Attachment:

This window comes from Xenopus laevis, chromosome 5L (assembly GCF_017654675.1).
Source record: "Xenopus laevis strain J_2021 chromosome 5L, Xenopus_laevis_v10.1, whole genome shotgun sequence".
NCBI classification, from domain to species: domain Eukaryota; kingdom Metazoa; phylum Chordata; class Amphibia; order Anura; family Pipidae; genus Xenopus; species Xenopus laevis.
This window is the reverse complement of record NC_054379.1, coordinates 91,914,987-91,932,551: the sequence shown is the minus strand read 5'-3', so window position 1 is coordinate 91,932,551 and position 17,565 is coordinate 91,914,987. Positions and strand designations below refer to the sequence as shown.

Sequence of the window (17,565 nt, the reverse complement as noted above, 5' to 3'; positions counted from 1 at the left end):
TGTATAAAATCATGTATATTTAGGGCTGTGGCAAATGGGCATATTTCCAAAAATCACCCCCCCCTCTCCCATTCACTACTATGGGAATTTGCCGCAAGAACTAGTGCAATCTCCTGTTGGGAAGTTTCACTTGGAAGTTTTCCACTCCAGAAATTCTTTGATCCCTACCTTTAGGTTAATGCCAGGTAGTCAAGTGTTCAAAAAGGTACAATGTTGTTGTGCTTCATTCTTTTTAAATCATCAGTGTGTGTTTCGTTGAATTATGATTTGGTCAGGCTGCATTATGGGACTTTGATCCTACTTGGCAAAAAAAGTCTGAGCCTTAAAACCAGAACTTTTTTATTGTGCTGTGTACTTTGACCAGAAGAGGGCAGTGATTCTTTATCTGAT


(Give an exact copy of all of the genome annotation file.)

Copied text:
This window comes from Xenopus laevis, chromosome 5L (assembly GCF_017654675.1).
Source record: "Xenopus laevis strain J_2021 chromosome 5L, Xenopus_laevis_v10.1, whole genome shotgun sequence".
NCBI classification, from domain to species: domain Eukaryota; kingdom Metazoa; phylum Chordata; class Amphibia; order Anura; family Pipidae; genus Xenopus; species Xenopus laevis.
This window is the reverse complement of record NC_054379.1, coordinates 91,914,987-91,932,551: the sequence shown is the minus strand read 5'-3', so window position 1 is coordinate 91,932,551 and position 17,565 is coordinate 91,914,987. Positions and strand designations below refer to the sequence as shown.

Sequence of the window (17,565 nt, the reverse complement as noted above, 5' to 3'; positions counted from 1 at the left end):
TGTATAAAATCATGTATATTTAGGGCTGTGGCAAATGGGCATATTTCCAAAAATCACCCCCCCCTCTCCCATTCACTACTATGGGAATTTGCCGCAAGAACTAGTGCAATCTCCTGTTGGGAAGTTTCACTTGGAAGTTTTCCACTCCAGAAATTCTTTGATCCCTACCTTTAGGTTAATGCCAGGTAGTCAAGTGTTCAAAAAGGTACAATGTTGTTGTGCTTCATTCTTTTTAAATCATCAGTGTGTGTTTCGTTGAATTATGATTTGGTCAGGCTGCATTATGGGACTTTGATCCTACTTGGCAAAAAAAGTCTGAGCCTTAAAACCAGAACTTTTTTATTGTGCTGTGTACTTTGACCAGAAGAGGGCAGTGATTCTTTATCTGAT